Don't I make a decent hobo? I mean, that hat.
When we were starting first grade, my family moved across town, placing me in a different school, and we gradually grew apart. I can’t remember the year but sometime before middle school, her family moved to Indiana, distancing us even further. But our friendship fought on! We were penpals for years (another lost phenomenon of the 80's and prior, thanks to the digital age), and we decided to go to the same sleepaway camp the summer before 8th grade. From there, high school and college busied us, and we lost touch.
3. Jessica Lawson is someone who is generous with her time and was kind enough to answer some interview questions for my blog:
A: Oh, there were lots of rejections and I’m sure there will be plenty more (going on submission with publishers with new books can make you feel like you’re querying all over again). I received hundreds and hundreds of rejections and it took three years before I got an agent in fall of 2012. I wrote eight novel manuscripts, a few picture books, several articles, and sent a bunch of children’s magazine submissions before I wrote The Actual & Truthful Adventures of Becky Thatcher. Then it was 3-4 months before we went on submission and another 8 weeks or so before an offer came in.
A: I was dusting my bookshelves one day and Mark Twain’s The Adventures of Tom Sawyer caught my eye. I started thinking about the characters and how, as a young girl, I wanted to be like Tom and Huck, running around and finding adventures. Becky Thatcher was a character that I didn’t relate to as much, and I found myself wondering if maybe there was a way to play around with the story and let her get into mischief as well. My version of Becky had an older brother, Jon, who she admired above all others and is grieving when the story opens; that character was inspired by my own brother-in-law.
A: I like it when Becky Thatcher tells Tom Sawyer that he’s got to spit more if he wants friends. Not something I would tell my own daughter, but it was fun to write
A: Lots. Let me go see. Okay: Christopher Paul Curtis’s Elijah of Buxton, Donna Gephart’s Death By Toilet Paper, Anne Ursu’s The Real Boy, Arnold Lobel’s Fables, Ally Carter’s Heist Society, Mark Twain’s The Prince and the Pauper, Karen Foxlee’s Ophelia and the Marvelous Boy, Roald Dahl’s Danny, The Champion of the World, Hans Brinker, Ann Patchett’s This is the Story of a Happy Marriage, Varian Johnson’s The Great Greene Heist, and ARCs of Stuart Gibbs’ Evil Spy School, Robin Stevens’s Murder is Bad Manners, and Heather Vogel Frederick’s Absolutely Truly. Some are books that I’m reading for the first time, some are ones that I’m re-reading for pleasure or to see how the author worked a certain piece of his/her writing craft/magic, and some are just comfort books that I like to have near me.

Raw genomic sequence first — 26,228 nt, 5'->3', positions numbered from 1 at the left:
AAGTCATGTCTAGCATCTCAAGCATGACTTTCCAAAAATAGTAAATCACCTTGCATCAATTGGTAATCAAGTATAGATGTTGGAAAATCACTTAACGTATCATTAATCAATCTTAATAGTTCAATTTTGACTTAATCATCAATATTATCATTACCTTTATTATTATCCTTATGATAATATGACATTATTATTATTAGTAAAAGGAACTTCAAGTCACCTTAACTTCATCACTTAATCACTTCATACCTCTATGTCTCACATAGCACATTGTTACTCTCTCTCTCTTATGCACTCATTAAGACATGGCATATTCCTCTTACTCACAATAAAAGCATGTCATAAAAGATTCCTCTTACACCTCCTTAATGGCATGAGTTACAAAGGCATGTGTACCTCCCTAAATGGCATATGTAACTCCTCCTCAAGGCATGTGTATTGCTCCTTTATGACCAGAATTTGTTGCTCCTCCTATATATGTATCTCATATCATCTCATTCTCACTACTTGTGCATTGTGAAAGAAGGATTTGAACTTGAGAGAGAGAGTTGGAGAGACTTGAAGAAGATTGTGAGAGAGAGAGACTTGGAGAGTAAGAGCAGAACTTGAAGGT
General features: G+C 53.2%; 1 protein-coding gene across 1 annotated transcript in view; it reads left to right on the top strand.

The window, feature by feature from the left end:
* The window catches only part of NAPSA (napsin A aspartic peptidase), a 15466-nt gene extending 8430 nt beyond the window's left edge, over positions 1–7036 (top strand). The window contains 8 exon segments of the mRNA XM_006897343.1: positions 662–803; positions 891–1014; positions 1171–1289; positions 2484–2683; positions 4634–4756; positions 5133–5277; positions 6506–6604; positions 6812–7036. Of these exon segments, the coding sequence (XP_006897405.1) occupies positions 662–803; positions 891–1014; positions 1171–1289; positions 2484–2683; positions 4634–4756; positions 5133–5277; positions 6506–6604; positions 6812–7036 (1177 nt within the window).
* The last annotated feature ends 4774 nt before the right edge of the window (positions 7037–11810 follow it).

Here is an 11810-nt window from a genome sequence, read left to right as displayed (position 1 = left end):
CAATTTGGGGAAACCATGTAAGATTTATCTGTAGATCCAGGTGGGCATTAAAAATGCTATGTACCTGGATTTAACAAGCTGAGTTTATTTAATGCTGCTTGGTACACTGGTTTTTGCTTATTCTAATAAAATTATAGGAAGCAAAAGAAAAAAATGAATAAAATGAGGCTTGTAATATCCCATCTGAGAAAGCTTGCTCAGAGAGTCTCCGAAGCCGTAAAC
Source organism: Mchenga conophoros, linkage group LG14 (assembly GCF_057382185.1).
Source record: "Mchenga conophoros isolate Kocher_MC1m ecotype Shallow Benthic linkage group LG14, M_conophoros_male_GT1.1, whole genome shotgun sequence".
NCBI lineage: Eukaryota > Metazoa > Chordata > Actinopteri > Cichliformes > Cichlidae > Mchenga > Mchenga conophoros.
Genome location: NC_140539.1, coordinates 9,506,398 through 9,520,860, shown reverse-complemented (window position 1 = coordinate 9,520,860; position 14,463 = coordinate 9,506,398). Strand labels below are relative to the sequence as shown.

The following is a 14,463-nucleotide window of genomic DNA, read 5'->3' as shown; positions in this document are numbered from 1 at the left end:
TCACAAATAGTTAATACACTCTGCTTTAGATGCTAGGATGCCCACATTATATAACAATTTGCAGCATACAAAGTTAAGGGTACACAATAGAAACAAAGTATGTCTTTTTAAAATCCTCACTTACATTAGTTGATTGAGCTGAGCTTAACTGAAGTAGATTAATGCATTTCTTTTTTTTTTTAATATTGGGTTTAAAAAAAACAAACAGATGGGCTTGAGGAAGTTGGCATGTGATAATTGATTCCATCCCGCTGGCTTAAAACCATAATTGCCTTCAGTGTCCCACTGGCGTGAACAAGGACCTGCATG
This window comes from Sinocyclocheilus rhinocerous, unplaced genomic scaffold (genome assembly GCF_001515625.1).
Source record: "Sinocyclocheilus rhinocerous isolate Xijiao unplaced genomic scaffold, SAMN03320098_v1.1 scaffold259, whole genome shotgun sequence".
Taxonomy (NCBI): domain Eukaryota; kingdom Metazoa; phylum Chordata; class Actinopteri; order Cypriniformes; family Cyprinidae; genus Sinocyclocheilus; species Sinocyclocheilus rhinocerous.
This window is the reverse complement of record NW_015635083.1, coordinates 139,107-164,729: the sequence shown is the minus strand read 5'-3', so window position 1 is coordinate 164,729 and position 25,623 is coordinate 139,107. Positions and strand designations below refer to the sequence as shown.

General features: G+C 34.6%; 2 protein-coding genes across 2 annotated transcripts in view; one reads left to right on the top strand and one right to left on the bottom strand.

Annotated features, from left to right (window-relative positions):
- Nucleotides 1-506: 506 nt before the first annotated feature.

A: Try not to give up on the road to getting published~ think of it as a quest. A quest is exciting! A quest has challenges! A quest has triumphs to celebrate~ big ones and smaller ones! A quest is both a deeply personal journey and one that requires teamwork along the way! A quest has places where you might give up, but don’t! It’s okay to get disheartened, but please, please, please use the resources you can find, both internally and externally to keep going.
4. Finally, Jessica is generously offering a book giveaway of The Actual and Truthful Adventures of Becky Thatcher to a randomly selected person! All you have to do is leave a comment below (by midnight central time on Friday, October 10). Trust me, you want to read this book if you love a main character with a strong and funny voice (and really, who doesn't?), if you are a Tom Sawyer/Huck Finn fan, or if you enjoy an adventurous, troublemaker, female protagonist. UPDATE: The winner is Kathy! Congratulations! Shoot me an email (use "Contact Nicole" in the left sidebar) and we'll deliver your brand-new book!